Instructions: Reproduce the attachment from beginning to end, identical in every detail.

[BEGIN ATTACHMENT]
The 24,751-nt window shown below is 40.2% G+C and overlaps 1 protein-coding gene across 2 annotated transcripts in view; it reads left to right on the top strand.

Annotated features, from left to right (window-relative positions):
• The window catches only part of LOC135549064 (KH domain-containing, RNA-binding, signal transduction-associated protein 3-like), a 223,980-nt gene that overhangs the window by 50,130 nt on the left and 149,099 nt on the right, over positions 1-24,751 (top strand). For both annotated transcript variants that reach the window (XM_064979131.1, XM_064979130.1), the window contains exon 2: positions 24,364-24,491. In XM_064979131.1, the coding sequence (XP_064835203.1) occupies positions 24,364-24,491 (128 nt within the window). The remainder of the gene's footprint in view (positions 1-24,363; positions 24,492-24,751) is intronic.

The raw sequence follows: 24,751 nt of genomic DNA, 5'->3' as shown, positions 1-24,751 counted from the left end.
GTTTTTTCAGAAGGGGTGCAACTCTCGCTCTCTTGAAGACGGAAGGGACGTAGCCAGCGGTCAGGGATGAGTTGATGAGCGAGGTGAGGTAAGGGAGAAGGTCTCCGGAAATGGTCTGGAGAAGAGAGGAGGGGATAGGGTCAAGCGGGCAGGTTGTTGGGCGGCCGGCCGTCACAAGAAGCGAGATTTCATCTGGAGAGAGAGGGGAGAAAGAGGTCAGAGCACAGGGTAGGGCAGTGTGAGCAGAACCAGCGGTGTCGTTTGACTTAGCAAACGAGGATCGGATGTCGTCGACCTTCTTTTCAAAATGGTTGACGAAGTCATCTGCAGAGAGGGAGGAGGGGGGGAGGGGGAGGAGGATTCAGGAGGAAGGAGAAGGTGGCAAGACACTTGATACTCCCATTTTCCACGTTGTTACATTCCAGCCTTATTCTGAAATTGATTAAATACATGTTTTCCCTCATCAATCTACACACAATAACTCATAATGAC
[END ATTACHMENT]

The 24,751-nt window shown below is 40.2% G+C and overlaps 1 protein-coding gene across 2 annotated transcripts in view; it reads left to right on the top strand.

Annotated features, from left to right (window-relative positions):
• The window catches only part of LOC135549064 (KH domain-containing, RNA-binding, signal transduction-associated protein 3-like), a 223,980-nt gene that overhangs the window by 50,130 nt on the left and 149,099 nt on the right, over positions 1-24,751 (top strand). For both annotated transcript variants that reach the window (XM_064979131.1, XM_064979130.1), the window contains exon 2: positions 24,364-24,491. In XM_064979131.1, the coding sequence (XP_064835203.1) occupies positions 24,364-24,491 (128 nt within the window). The remainder of the gene's footprint in view (positions 1-24,363; positions 24,492-24,751) is intronic.

The raw sequence follows: 24,751 nt of genomic DNA, 5'->3' as shown, positions 1-24,751 counted from the left end.
GTTTTTTCAGAAGGGGTGCAACTCTCGCTCTCTTGAAGACGGAAGGGACGTAGCCAGCGGTCAGGGATGAGTTGATGAGCGAGGTGAGGTAAGGGAGAAGGTCTCCGGAAATGGTCTGGAGAAGAGAGGAGGGGATAGGGTCAAGCGGGCAGGTTGTTGGGCGGCCGGCCGTCACAAGAAGCGAGATTTCATCTGGAGAGAGAGGGGAGAAAGAGGTCAGAGCACAGGGTAGGGCAGTGTGAGCAGAACCAGCGGTGTCGTTTGACTTAGCAAACGAGGATCGGATGTCGTCGACCTTCTTTTCAAAATGGTTGACGAAGTCATCTGCAGAGAGGGAGGAGGGGGGGAGGGGGAGGAGGATTCAGGAGGAAGGAGAAGGTGGCAAGACACTTGATACTCCCATTTTCCACGTTGTTACATTCCAGCCTTATTCTGAAATTGATTAAATACATGTTTTCCCTCATCAATCTACACACAATAACTCATAATGAC